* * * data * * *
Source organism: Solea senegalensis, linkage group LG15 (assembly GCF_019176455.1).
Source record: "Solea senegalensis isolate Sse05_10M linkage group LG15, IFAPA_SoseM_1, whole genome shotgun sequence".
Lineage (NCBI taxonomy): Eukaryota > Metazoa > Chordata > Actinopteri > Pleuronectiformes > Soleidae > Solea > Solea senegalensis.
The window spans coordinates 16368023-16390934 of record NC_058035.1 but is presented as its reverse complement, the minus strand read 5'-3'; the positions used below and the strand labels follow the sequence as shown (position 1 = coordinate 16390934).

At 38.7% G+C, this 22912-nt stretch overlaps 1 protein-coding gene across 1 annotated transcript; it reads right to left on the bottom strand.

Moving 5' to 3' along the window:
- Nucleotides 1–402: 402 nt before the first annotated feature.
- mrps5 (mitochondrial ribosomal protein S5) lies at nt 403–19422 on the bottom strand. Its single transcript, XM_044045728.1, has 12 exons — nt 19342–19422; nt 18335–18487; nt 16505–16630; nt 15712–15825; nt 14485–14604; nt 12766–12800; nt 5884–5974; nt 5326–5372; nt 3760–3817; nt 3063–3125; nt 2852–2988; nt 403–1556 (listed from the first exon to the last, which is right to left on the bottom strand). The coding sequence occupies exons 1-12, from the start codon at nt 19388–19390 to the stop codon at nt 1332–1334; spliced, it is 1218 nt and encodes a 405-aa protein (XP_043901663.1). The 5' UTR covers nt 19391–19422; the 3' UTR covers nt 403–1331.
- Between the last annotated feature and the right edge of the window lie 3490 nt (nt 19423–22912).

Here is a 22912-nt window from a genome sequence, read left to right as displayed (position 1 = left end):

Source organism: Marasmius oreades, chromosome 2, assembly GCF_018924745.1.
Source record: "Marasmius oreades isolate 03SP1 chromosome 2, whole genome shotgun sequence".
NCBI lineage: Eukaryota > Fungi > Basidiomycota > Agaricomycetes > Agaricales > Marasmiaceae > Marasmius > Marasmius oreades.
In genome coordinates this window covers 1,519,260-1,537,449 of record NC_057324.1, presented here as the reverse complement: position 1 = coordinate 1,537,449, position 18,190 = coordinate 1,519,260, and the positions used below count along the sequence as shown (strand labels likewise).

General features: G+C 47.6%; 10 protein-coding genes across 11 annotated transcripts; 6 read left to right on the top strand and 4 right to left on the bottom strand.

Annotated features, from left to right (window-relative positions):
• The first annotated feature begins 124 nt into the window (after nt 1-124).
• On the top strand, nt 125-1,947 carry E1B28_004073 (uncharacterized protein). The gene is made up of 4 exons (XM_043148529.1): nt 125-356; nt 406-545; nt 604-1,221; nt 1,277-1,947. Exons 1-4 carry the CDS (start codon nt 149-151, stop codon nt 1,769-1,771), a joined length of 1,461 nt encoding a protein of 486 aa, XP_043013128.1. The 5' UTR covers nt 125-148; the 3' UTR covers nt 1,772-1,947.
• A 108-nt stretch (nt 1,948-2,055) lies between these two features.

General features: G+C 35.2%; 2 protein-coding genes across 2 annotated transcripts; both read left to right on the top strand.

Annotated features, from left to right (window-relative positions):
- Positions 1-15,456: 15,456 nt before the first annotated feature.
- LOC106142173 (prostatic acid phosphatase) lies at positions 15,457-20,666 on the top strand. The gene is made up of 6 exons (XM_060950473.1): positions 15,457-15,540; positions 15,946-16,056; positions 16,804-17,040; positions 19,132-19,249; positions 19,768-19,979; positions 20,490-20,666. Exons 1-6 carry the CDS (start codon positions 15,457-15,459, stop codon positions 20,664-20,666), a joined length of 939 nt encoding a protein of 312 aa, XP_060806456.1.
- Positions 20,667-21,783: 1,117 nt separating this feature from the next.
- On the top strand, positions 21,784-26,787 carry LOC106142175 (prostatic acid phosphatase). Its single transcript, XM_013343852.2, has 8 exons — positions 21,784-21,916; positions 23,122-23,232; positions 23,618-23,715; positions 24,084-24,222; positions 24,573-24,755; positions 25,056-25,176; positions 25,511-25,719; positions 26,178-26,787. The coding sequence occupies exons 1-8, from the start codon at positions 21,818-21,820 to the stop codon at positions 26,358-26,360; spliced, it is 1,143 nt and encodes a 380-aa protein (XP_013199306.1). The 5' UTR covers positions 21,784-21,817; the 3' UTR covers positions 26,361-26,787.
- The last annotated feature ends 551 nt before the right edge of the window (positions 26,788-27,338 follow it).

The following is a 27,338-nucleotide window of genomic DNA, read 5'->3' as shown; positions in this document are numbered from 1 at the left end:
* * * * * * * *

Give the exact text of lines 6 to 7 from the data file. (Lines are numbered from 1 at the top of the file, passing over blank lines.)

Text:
Moving 5' to 3' along the window:
- Nucleotides 1–402: 402 nt before the first annotated feature.